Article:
Lives on the Line: An Agenda to End Preventable Child Deaths

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Recent improvements in child health have been remarkable. Twenty-five countries have already met the goal of a two-thirds reduction in child mortality rates by 2015, including many of the poorest, high-burden countries such as Bangladesh, Ethiopia, Liberia, Malawi, Nepal and Tanzania. For many other countries, including Cambodia, Guinea, Mozambique, Niger and Rwanda, achieving the goal in the remaining period is within their grasp.1 Many middle-income countries, from Brazil to China, have already reduced child mortality to below 2 percent or 20 births per 1,000, which is the threshold for ending preventable child deaths. 2

These gains are unprecedented. In 1960, Africa’s child mortality rate was 27 percent, today it is less than 10 percent.3 Moreover, this progress is accelerating. Sub-Saharan Africa has reduced child mortality since 2005 at five times the rate it achieved from 1990 to 1995.4 Even in countries that are lagging behind the MDG4 target, especially those in West and Central Africa, mortality rates have been reduced by 40 percent since 1990.5 For the first time in history, there is a realistic prospect of ending preventable child deaths within a generation.

Yet while these gains demonstrate that progress is possible, even in the poorest countries, there is no room for complacency. Each day, 18,000 children under the age of 5 years die from preventable causes, and since 1990, 216 million children have died in developing countries.6 Reductions in newborn mortality rates continue to lag behind overall reductions in child mortality.

The world as a whole remains off-track towards meeting the fourth Millennium Development Goal of a two-thirds reduction in child mortality by 2015, and an intensified global push is needed now to maximize progress in the period up to the target date. As governments and United Nations institutions work towards agreeing on a post-2015 framework, it is equally imperative that they commit explicitly to completing the job started by the MDGs, by adopting a target to end preventable child deaths.

Future progress in reducing child deaths will require new and different strategies from those used to get the world to this point. In many countries that are on track towards achieving the child mortality target, or that have made significant gains, there is a risk that progress will not be sustained unless there is a shift in approach, supported by adequate investment and political commitment over an extended period.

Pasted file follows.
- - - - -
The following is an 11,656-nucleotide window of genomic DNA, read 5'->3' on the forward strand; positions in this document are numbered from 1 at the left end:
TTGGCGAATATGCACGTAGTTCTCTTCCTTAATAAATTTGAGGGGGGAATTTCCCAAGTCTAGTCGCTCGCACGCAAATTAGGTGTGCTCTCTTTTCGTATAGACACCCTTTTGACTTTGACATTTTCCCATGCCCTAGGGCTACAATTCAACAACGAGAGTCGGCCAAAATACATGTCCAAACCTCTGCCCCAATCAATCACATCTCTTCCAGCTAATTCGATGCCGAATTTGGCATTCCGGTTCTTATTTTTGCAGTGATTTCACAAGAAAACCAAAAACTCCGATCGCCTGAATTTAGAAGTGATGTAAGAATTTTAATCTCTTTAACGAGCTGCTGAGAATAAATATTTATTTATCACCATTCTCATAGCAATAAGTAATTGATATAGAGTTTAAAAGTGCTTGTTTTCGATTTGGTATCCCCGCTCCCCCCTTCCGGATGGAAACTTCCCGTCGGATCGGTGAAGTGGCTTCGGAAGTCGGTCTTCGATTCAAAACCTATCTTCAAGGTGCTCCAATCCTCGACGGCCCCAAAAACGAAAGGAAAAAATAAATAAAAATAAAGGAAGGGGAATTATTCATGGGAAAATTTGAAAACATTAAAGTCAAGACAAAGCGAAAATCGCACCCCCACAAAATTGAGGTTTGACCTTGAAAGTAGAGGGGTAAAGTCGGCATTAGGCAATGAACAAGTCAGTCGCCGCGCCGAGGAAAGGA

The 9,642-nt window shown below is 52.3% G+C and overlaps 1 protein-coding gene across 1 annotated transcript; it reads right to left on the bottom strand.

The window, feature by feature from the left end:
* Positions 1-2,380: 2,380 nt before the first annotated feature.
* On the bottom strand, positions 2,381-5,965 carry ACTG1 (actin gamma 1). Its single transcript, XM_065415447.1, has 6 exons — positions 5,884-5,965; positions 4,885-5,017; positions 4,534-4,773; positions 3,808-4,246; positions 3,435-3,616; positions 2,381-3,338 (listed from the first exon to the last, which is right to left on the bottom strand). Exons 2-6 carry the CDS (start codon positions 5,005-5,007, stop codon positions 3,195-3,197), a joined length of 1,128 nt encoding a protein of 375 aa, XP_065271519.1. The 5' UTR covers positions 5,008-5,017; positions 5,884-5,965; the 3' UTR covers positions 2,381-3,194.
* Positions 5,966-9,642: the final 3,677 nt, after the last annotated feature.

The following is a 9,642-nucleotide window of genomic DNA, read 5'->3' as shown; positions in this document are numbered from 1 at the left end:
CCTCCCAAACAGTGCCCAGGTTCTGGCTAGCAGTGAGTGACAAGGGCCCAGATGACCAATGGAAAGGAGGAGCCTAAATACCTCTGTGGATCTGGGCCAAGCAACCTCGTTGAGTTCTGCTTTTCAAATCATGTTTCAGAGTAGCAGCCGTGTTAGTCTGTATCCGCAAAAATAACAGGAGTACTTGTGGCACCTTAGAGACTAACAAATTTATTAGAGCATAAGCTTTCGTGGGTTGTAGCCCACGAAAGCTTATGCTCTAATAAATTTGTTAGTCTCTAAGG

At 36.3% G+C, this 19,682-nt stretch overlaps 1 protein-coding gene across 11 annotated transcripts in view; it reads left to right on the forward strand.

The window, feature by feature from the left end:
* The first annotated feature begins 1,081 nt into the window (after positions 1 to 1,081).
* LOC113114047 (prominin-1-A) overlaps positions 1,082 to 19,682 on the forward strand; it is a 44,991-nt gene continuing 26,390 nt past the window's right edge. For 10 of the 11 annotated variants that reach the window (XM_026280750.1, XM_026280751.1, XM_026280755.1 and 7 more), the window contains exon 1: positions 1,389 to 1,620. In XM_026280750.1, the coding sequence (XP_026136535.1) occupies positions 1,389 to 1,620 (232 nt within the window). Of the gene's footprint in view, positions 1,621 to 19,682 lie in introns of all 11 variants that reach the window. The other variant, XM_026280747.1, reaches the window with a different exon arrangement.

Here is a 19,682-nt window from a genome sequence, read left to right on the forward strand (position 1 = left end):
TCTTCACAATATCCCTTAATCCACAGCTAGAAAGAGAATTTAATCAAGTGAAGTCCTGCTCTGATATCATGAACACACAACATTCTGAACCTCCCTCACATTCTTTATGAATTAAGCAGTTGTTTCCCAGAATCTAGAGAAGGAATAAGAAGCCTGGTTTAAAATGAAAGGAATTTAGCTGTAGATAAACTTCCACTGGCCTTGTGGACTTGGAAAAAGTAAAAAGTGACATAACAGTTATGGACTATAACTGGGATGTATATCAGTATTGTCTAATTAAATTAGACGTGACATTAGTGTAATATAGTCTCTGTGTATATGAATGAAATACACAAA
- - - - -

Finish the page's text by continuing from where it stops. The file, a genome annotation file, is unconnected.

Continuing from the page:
The extraordinary reductions in mortality rates have re-shaped the child mortality challenge in two key ways. Firstly, as mortality rates have been cut, the proportion of child deaths in the first month after birth—the newborn period—is increasing.


Photo: Prashanth Vishwanathan/Save the Children

Currently, in 2013, the child mortality rate among newborn babies stands at 44 percent, up from 37 percent in 1990.7 Reducing the newborn mortality rate will require a massive increase in care for mothers and babies as part of a drive to achieve universal health coverage for all children and their families.

Secondly, child mortality is increasingly concentrated in particular regions and among the poorest and most structurally disadvantaged groups, including remote rural populations and urban slum dwellers. Whereas in 1990 West and Central Africa accounted for 17 percent of child mortality, in 2013 that figure has risen to 30 percent in the region, much of it in conflict-affected and fragile states. Africa and South Asia now account for 80 percent of all child deaths globally.8 Within these regions, many more children are dying in poor households than in rich ones, with inequalities actually increasing in Africa in the 13 years since the MDGs were adopted. Reducing child mortality will depend on strategies to improve equity, including removing barriers to health and nutrition for the poorest families and expanding access to health care in contexts where state capacity is weak and conflict and insecurity is widespread.